if I thought that there would be no rebirth, then it might make me complacent in fixing unfinished business, knots that i need to untie and resolve that may show up in a future life.

directly unrelated but pretty interesting http://www.primalspirit.com/pr1_1sheldrake_nature_as_alive.htm if there are enough people who wish to be reborn, then maybe they have the power to make rebirth possible.

RE: Question for Daniel Ingram
Answer
7/11/10 4:18 PM as a reply to Dark Night Yogi.
Hi DNY,

Dark Night Yogi:
For me I think I'd cling less to this life if I knew there was rebirth, and it would make me relax more about personal goals or fantasies of being a rockstar ...if I thought that there would be no rebirth, then it might make me complacent in fixing unfinished business, knots that i need to untie and resolve that may show up in a future life.


Heh, funny how this one used to work exactly the other way around for me. For years, ideas like personal rebirth were high on my list of Beliefs That Turn People Into Sheep, making them complacent and easy to manipulate. You know, that list which also includes Christian heaven and hell, the idea that men have automatic social precedence over women (apparently due to the singular merit of men's external genitalia), the idea that averages are somehow special and preferred, and so on. Any idea which conveys the comfort that all might not be well, but within my little realm of illusions and hopes, I am the lord of all I survey - those ideas which give power away (to other people, to Death in the case of personal rebirth, etc).

I don't care for personal rebirth either way, neither as something that regrettably doesn't take place, nor as some comfortable means for procrastination. What I read in the buddha's sermons on rebirth is only, exclusively the urge to get over this, either way: both to stop fooling oneself into believing that there are innumerable lives available to dump all kinds of unfinished business into, as well as to stop being paralyzed by the idea of personal obliteration, but instead to strongly investigate just how it is to be a living human being here on earth right now - including the rockstar fantasies which are, after all, taking place right now, in the present moment. Fantasies of the future - occur in the present moment. Regrets about the past - happen in the present. This is it. There's nothing besides. Watch it happen. That's how I interpret the idea of rebirth as presented in the suttas.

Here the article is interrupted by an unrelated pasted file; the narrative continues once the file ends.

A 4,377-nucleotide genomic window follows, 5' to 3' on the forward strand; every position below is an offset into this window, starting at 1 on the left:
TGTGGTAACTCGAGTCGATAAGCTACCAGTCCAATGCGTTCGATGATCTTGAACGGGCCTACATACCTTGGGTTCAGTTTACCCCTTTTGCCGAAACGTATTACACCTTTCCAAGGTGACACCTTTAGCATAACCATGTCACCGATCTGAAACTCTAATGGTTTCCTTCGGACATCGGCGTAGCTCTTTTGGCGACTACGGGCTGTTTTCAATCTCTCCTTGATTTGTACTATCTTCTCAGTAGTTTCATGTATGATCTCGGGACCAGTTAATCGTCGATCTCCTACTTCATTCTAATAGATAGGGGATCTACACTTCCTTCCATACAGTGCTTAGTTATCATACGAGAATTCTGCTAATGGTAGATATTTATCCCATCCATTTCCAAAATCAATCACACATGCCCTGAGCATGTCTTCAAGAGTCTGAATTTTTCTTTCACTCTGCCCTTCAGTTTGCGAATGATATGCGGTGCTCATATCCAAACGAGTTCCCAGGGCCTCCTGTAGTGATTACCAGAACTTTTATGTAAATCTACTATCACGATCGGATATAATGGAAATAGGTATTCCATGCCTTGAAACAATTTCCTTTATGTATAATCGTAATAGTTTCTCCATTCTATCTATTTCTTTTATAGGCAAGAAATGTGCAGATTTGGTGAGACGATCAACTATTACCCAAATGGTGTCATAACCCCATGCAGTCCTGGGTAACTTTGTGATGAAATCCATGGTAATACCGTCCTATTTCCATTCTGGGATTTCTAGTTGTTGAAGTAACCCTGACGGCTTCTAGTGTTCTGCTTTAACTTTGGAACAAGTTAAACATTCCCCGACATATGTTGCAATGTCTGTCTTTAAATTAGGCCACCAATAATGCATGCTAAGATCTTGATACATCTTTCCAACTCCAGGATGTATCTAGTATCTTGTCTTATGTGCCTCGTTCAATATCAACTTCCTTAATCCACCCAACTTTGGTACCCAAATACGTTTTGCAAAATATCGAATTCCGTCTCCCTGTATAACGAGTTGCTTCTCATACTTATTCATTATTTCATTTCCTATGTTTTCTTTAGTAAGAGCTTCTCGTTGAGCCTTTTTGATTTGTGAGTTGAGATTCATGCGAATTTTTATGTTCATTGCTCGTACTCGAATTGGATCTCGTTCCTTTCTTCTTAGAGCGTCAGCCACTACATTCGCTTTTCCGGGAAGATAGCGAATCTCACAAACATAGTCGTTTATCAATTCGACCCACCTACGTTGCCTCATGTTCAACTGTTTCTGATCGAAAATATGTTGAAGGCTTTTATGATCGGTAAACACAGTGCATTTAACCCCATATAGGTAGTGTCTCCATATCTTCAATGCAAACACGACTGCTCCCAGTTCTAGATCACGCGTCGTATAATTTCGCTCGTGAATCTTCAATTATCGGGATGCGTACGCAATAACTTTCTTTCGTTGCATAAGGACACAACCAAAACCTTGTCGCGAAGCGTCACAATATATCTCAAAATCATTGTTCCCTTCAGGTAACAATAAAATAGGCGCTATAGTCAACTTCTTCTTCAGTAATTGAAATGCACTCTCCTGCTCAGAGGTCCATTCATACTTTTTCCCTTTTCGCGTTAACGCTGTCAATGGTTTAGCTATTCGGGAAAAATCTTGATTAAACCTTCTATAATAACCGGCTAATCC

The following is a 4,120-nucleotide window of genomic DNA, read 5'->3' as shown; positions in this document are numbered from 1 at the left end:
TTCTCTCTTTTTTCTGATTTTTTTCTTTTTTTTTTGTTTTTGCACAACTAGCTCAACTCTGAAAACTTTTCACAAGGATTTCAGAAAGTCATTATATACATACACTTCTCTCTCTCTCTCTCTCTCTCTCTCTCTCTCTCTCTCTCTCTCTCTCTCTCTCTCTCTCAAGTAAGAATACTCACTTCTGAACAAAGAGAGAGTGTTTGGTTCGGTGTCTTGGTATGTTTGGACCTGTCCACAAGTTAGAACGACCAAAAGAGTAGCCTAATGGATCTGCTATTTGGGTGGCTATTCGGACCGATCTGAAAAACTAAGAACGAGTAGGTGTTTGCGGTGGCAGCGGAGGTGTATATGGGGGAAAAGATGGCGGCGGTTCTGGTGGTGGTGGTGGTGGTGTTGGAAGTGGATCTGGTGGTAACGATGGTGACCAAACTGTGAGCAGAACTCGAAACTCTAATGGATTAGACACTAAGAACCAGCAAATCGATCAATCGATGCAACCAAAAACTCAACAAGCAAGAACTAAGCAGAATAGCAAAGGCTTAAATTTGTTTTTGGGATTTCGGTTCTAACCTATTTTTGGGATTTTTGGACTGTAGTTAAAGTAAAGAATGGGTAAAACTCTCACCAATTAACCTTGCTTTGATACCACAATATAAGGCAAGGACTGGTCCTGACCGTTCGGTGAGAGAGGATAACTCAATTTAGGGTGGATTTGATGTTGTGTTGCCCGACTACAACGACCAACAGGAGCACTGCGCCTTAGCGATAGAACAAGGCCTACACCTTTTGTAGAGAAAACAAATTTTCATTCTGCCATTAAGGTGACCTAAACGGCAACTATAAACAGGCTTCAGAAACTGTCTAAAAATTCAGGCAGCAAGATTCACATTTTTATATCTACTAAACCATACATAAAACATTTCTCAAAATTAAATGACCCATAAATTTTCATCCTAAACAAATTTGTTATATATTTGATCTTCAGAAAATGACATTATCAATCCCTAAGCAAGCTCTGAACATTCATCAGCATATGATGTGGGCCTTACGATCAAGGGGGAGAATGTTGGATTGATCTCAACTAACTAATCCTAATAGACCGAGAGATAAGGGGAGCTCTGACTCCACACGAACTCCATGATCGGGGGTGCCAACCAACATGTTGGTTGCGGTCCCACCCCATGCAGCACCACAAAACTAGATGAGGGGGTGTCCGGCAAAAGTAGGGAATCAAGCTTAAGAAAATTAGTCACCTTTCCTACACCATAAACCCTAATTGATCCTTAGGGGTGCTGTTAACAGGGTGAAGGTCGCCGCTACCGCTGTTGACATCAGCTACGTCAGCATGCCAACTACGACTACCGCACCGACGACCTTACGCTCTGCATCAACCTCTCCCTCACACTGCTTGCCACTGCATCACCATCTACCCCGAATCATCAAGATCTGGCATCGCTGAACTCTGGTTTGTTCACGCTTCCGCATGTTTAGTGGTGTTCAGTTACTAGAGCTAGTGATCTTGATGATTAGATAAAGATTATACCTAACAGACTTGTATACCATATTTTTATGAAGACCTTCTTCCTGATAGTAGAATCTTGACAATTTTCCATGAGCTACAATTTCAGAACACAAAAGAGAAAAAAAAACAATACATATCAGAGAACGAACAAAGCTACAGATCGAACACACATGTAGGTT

One of the few surviving works of the ancient Greek philosopher Epicurus is his letter to Menoeceus, which contains the remarkable phrase death is nothing to us. Compare with the Buddha's peculiar way of stating that Mara, Death, can't locate the mind of an Arahant. Big clues in their own right, I feel.

So I got side-tracked a bit. Anyway: the personal rebirth stuff can be great fuel for practice, either as a source of anger to ride, as in my case, or, as in your case, as a source of tranquility to slow down a bit. As long as it gets one to practice, I see it as a useful thing.

Cheers,
Florian

RE: Question for Daniel Ingram
Answer
7/16/10 12:37 PM as a reply to Daniel M. Ingram.
I am glad that this thread turned out to be humorous and again I am sorry for making Daniel a little upset if I did. I am sure I will find this forum useful and make new online friendships.

RE: Question for Daniel Ingram
Answer
10/13/10 6:52 PM as a reply to Goran Smolcic.
Hm, I think the knowing (or lack of) of whether there is a heaven or a hell, or whether there is reincarnation and rebirth or not becomes less and less of an issue as one attains to higher paths. Probably that's why most of us experienced yogis do not dwell on them as much (although it would be nice to know the answers to such things). I find the question of how do stem cells know when and how to replicate, and when one of them starts to turn into a given tissue and the one right next to it into a totally different one is equality fascinating, yet I'm pretty sure knowing/not knowing this has had no impact on my ability to attain enlightenment.